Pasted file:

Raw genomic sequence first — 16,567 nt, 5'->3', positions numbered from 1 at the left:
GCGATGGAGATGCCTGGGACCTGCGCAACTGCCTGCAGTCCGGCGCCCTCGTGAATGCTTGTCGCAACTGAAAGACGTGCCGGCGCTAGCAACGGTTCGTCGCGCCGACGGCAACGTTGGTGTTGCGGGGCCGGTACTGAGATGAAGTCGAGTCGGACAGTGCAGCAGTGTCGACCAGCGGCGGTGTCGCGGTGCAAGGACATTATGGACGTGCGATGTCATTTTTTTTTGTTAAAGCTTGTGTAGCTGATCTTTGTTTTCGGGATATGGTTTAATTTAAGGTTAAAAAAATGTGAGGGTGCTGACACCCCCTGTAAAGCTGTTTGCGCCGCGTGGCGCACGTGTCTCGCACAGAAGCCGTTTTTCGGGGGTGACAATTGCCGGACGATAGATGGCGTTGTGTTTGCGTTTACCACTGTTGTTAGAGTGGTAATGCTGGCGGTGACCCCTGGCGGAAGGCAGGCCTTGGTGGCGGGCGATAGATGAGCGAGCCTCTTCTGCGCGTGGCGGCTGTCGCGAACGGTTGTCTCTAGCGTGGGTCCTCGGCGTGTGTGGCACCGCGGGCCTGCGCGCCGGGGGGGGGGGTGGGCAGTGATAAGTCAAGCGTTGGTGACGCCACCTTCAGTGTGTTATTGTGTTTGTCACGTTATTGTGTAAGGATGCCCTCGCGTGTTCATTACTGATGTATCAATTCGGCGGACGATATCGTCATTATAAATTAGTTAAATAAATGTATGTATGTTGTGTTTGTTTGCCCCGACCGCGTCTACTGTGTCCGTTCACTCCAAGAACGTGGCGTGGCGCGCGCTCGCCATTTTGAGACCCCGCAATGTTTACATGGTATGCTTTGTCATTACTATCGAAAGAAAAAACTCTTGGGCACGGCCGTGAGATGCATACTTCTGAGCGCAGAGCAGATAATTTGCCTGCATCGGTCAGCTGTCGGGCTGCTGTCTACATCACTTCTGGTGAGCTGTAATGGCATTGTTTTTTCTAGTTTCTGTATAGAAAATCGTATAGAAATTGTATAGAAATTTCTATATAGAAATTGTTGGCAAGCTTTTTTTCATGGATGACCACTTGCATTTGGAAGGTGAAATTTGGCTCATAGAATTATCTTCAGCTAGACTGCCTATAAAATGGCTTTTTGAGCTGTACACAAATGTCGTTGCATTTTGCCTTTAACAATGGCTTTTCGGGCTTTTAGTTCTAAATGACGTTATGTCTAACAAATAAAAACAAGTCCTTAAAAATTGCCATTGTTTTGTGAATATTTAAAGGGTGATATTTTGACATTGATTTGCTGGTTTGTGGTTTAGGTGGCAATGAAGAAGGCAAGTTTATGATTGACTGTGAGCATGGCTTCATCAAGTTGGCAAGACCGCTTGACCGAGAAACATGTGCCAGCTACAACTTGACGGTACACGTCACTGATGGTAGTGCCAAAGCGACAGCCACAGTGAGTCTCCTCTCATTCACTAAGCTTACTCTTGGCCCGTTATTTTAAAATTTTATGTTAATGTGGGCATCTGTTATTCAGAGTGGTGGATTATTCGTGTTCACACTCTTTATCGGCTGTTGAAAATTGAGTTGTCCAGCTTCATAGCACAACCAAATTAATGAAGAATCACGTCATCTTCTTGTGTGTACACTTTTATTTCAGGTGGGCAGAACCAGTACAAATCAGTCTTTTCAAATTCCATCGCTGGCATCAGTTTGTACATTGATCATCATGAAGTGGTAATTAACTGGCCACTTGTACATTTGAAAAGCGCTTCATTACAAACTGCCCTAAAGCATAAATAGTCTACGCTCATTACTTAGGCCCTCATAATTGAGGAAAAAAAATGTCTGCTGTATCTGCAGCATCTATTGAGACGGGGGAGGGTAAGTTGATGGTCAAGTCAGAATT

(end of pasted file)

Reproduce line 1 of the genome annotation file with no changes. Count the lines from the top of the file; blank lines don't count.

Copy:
Raw genomic sequence first — 16,567 nt, 5'->3', positions numbered from 1 at the left: